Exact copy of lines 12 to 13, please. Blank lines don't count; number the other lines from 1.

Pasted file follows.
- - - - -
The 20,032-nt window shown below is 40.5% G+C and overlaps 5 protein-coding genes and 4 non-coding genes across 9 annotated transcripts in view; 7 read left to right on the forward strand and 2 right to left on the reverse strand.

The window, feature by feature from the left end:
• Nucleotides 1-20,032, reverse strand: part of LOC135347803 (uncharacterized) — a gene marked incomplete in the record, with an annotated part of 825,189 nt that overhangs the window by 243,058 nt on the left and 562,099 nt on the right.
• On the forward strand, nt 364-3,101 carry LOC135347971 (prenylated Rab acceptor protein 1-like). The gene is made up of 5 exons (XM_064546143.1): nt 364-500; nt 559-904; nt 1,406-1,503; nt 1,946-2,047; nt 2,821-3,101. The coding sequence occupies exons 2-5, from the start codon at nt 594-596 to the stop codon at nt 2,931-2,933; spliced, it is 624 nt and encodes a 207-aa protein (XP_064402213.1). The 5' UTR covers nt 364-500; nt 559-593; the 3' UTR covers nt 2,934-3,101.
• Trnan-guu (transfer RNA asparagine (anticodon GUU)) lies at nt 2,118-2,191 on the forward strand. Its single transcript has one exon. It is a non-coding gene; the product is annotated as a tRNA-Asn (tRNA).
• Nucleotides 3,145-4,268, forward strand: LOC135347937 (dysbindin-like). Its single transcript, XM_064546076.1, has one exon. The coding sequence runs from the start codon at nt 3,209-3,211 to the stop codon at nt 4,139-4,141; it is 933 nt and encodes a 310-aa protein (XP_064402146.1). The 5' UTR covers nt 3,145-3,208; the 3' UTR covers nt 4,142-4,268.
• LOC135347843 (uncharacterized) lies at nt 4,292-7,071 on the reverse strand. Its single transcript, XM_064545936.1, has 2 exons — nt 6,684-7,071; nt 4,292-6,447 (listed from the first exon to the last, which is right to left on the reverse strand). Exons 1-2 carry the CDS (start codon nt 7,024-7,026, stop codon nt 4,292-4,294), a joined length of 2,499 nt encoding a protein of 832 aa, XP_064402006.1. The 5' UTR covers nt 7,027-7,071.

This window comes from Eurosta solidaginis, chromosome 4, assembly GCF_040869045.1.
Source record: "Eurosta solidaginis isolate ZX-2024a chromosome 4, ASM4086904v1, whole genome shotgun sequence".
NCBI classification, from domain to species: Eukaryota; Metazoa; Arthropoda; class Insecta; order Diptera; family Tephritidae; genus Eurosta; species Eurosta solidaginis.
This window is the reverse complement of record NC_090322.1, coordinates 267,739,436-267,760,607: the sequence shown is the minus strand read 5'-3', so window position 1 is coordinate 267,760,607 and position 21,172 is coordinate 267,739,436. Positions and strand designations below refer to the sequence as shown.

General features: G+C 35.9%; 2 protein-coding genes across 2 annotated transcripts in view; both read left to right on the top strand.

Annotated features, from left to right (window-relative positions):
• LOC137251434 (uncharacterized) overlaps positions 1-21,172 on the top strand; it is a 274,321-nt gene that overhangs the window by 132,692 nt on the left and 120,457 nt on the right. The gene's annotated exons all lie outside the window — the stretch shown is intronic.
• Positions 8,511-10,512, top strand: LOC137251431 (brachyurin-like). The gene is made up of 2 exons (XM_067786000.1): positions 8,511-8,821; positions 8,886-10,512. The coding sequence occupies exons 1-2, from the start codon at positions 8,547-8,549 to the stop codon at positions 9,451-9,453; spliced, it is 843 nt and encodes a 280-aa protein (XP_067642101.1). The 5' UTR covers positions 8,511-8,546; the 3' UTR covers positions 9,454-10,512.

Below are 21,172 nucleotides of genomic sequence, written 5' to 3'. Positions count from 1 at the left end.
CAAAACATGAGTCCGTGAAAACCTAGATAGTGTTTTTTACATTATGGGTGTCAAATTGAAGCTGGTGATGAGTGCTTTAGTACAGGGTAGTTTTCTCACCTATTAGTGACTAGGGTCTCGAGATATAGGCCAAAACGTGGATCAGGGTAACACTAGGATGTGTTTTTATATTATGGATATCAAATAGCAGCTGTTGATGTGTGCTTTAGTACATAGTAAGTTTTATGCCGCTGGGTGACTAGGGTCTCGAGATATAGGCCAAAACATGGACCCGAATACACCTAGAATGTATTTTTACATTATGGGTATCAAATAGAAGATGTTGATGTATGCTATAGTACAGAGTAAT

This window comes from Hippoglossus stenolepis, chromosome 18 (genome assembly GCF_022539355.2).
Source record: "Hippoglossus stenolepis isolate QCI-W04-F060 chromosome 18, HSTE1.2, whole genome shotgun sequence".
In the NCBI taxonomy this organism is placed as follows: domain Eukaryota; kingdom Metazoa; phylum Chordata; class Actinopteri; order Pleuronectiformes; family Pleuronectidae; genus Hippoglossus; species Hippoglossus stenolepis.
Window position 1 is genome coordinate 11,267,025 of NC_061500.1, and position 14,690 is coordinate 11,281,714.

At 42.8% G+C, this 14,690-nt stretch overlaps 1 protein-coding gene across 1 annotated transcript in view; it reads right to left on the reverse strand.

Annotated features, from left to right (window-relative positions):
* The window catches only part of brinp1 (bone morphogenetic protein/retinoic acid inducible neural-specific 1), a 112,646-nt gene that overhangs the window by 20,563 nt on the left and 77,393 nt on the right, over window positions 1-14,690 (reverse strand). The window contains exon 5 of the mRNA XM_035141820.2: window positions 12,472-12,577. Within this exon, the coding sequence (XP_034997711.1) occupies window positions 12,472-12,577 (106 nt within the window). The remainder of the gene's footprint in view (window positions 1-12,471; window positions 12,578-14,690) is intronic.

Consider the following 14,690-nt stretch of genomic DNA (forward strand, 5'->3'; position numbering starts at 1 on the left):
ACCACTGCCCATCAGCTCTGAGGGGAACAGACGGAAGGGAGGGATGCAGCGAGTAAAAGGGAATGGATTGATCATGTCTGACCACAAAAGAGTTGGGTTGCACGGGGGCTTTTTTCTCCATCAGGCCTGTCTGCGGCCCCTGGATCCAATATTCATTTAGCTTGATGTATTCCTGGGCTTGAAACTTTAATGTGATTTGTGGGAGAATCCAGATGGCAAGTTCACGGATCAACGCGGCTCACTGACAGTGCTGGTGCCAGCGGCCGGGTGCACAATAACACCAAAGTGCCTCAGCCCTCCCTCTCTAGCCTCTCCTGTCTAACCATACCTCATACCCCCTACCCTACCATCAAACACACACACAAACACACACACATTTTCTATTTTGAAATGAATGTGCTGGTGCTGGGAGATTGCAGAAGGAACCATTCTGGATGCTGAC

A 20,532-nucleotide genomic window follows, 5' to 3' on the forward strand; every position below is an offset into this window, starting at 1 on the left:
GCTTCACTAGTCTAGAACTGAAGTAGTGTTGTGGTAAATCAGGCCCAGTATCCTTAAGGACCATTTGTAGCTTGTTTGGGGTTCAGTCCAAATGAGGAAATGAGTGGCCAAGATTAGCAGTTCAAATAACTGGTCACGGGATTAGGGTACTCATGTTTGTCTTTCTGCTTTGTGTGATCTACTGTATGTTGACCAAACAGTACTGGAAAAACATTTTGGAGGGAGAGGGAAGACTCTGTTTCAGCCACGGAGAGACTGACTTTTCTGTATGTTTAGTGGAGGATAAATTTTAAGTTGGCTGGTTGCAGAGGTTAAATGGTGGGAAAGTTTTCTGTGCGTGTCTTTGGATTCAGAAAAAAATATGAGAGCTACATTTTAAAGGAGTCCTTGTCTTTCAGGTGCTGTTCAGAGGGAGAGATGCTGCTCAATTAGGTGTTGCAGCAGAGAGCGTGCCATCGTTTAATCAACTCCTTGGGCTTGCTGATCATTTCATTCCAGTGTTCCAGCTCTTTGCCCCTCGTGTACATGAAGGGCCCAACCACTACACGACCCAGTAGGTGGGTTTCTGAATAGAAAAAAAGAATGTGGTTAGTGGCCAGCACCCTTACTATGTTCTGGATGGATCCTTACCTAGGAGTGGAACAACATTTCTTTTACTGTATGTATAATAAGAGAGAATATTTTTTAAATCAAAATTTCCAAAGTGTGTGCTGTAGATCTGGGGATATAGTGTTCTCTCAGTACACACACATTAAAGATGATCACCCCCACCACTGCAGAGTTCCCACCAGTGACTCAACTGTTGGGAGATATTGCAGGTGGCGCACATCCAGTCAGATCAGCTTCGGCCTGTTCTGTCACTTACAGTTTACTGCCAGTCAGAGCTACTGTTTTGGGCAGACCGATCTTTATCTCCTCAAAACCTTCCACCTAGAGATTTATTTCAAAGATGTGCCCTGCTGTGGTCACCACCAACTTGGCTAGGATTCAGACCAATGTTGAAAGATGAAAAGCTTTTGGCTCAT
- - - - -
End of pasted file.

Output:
General features: G+C 35.9%; 2 protein-coding genes across 2 annotated transcripts in view; both read left to right on the top strand.

Annotated features, from left to right (window-relative positions):